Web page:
Over the past several years, the Financial Industry Regulatory Authority (“FINRA”), the self-regulatory organization responsible for regulating every brokerage firm and broker doing business with the U.S. public, brought between 1,300 and 1,600 disciplinary actions each year. In 2014, the most recent year for which full-year statistics are available, it ordered $134 million in fines and $32.2 million in restitution. During the same period, it barred or suspended nearly 1,200 individuals, and expelled or suspended 23 firms. It also referred over 700 fraud cases to other federal or state agencies for potential prosecution. FINRA orders also often trigger automatic “statutory disqualifications” under Section 3(a)(39) of the Securities Exchange Act and Article III, Section 4 of FINRA’s By-Laws. Absent relief, these disqualifications prohibit persons from associating with a broker-dealer or prohibit firms from acting as broker-dealers.

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OCC’s Recovery Planning Proposal

Dan Ryan is Leader of the Financial Services Advisory Practice at PricewaterhouseCoopers LLP. This post is based on a PwC publication by Mr. Ryan, Mike Alix, Adam Gilbert, and Armen Meyer.

On December 17th, the Office of Comptroller of the Currency (OCC) proposed recovery planning standards for banks with assets of $50 billion or more. [1] The proposal was released exactly one year after the FDIC released guidance for covered insured depository institutions (CIDI) that significantly raised the resolution planning bar for many of these same banks. [2]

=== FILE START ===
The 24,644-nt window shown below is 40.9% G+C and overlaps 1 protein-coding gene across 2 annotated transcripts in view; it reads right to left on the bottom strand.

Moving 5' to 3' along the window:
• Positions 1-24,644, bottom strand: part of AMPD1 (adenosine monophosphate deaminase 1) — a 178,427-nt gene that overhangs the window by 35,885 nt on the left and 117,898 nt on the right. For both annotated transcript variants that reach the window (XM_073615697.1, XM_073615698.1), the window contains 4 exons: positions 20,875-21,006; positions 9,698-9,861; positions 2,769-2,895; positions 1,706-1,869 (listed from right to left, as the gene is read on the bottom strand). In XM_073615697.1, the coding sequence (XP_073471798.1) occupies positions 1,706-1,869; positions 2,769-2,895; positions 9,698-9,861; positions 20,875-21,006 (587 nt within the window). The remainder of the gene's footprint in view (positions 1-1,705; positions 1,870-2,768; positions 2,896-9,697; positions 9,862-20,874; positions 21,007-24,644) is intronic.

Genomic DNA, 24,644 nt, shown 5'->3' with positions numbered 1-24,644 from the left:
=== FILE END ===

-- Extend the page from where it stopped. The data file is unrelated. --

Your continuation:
Most institutions will find that they will be able to leverage their existing risk management, business continuity planning, capital and liquidity planning, stress testing, and resolution plans in order to build their recovery plan. Many of the proposed standards’ requirements can be met by modifying existing bodies of work.

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Recovery Planning for Large National Banks

This post is based on a Sullivan & Cromwell LLP publication by C. Andrew GerlachRebecca J. Simmons, Mark J. Welshimer and Connie Y. Lam. Mr. Gerlach, Ms. Simmons, and Mr. Welshimer are partners in the Financial Services Group; and Ms. Lam is a firm associate.

On December 16, 2015, the Office of the Comptroller of the Currency (the “OCC”) solicited public comment, through a Notice of Proposed Rulemaking (the “NPR”), [1] on proposed guidelines to establish standards for recovery planning by certain large insured national banks, insured Federal savings associations and insured Federal branches of foreign banks (the “Guidelines”).
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CFTC’s Proposed Rules on Cybersecurity

Dan Ryan is Leader of the Financial Services Advisory Practice at PricewaterhouseCoopers LLP. This post is based on a PwC publication by Mr. Ryan, Sean Joyce, Joseph Nocera, Jeff Lavine, Didier Lavion, and Armen Meyer.

Last week, the Commodity Futures Trading Commission (CFTC) proposed cybersecurity regulations for electronic trading platforms, clearing organizations, and data repositories. Most importantly, the proposal calls for five types of systems testing, the most impactful of which is the requirement that organizations test key controls (e.g., access to sensitive data or procedures that control changes to critical systems).

Guidance from other regulators thus far has come in the form of examination guidelines or self-assessment tools rather than regulations. [1] The CFTC’s proposal would be the first cybersecurity regulation, and some other regulators are likely to follow suit. [2]